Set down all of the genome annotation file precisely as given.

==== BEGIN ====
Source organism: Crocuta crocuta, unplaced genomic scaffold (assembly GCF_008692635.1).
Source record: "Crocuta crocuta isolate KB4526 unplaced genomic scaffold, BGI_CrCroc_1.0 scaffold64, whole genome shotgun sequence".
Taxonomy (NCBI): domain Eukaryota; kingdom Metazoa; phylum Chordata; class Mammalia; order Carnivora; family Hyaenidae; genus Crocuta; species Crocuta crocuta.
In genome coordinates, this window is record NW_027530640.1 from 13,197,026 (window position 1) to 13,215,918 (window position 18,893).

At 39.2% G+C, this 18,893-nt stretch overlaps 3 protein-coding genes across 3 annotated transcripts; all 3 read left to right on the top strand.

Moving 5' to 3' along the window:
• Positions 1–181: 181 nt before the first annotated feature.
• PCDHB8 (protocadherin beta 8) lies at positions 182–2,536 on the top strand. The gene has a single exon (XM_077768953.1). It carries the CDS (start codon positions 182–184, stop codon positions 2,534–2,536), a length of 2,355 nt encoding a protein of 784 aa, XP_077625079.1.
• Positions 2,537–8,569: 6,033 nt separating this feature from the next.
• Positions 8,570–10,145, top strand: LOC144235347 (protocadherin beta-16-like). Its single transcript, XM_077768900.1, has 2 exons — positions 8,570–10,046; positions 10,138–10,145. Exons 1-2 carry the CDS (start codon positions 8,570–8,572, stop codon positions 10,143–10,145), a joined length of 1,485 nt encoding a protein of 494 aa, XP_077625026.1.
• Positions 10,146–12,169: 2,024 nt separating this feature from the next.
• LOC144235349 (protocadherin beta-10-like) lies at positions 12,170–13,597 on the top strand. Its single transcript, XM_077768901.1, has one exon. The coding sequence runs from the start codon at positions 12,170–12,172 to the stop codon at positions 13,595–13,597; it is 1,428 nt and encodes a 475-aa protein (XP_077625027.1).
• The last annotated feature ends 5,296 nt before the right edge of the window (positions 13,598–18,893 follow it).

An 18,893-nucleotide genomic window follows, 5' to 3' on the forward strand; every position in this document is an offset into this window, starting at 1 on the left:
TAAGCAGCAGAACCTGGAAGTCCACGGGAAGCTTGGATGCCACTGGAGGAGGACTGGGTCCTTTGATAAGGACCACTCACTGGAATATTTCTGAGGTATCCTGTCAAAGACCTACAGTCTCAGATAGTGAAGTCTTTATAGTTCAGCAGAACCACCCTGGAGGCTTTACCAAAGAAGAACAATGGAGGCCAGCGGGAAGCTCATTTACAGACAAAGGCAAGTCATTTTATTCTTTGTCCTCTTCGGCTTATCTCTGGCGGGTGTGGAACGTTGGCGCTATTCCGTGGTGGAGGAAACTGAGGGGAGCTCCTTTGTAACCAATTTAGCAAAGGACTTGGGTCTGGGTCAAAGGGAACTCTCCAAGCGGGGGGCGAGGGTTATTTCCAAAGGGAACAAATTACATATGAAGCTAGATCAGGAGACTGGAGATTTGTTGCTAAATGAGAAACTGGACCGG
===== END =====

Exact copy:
Source organism: Crocuta crocuta, unplaced genomic scaffold (assembly GCF_008692635.1).
Source record: "Crocuta crocuta isolate KB4526 unplaced genomic scaffold, BGI_CrCroc_1.0 scaffold64, whole genome shotgun sequence".
Taxonomy (NCBI): domain Eukaryota; kingdom Metazoa; phylum Chordata; class Mammalia; order Carnivora; family Hyaenidae; genus Crocuta; species Crocuta crocuta.
In genome coordinates, this window is record NW_027530640.1 from 13,197,026 (window position 1) to 13,215,918 (window position 18,893).

At 39.2% G+C, this 18,893-nt stretch overlaps 3 protein-coding genes across 3 annotated transcripts; all 3 read left to right on the top strand.

Moving 5' to 3' along the window:
• Positions 1–181: 181 nt before the first annotated feature.
• PCDHB8 (protocadherin beta 8) lies at positions 182–2,536 on the top strand. The gene has a single exon (XM_077768953.1). It carries the CDS (start codon positions 182–184, stop codon positions 2,534–2,536), a length of 2,355 nt encoding a protein of 784 aa, XP_077625079.1.
• Positions 2,537–8,569: 6,033 nt separating this feature from the next.
• Positions 8,570–10,145, top strand: LOC144235347 (protocadherin beta-16-like). Its single transcript, XM_077768900.1, has 2 exons — positions 8,570–10,046; positions 10,138–10,145. Exons 1-2 carry the CDS (start codon positions 8,570–8,572, stop codon positions 10,143–10,145), a joined length of 1,485 nt encoding a protein of 494 aa, XP_077625026.1.
• Positions 10,146–12,169: 2,024 nt separating this feature from the next.
• LOC144235349 (protocadherin beta-10-like) lies at positions 12,170–13,597 on the top strand. Its single transcript, XM_077768901.1, has one exon. The coding sequence runs from the start codon at positions 12,170–12,172 to the stop codon at positions 13,595–13,597; it is 1,428 nt and encodes a 475-aa protein (XP_077625027.1).
• The last annotated feature ends 5,296 nt before the right edge of the window (positions 13,598–18,893 follow it).

An 18,893-nucleotide genomic window follows, 5' to 3' on the forward strand; every position in this document is an offset into this window, starting at 1 on the left:
TAAGCAGCAGAACCTGGAAGTCCACGGGAAGCTTGGATGCCACTGGAGGAGGACTGGGTCCTTTGATAAGGACCACTCACTGGAATATTTCTGAGGTATCCTGTCAAAGACCTACAGTCTCAGATAGTGAAGTCTTTATAGTTCAGCAGAACCACCCTGGAGGCTTTACCAAAGAAGAACAATGGAGGCCAGCGGGAAGCTCATTTACAGACAAAGGCAAGTCATTTTATTCTTTGTCCTCTTCGGCTTATCTCTGGCGGGTGTGGAACGTTGGCGCTATTCCGTGGTGGAGGAAACTGAGGGGAGCTCCTTTGTAACCAATTTAGCAAAGGACTTGGGTCTGGGTCAAAGGGAACTCTCCAAGCGGGGGGCGAGGGTTATTTCCAAAGGGAACAAATTACATATGAAGCTAGATCAGGAGACTGGAGATTTGTTGCTAAATGAGAAACTGGACCGG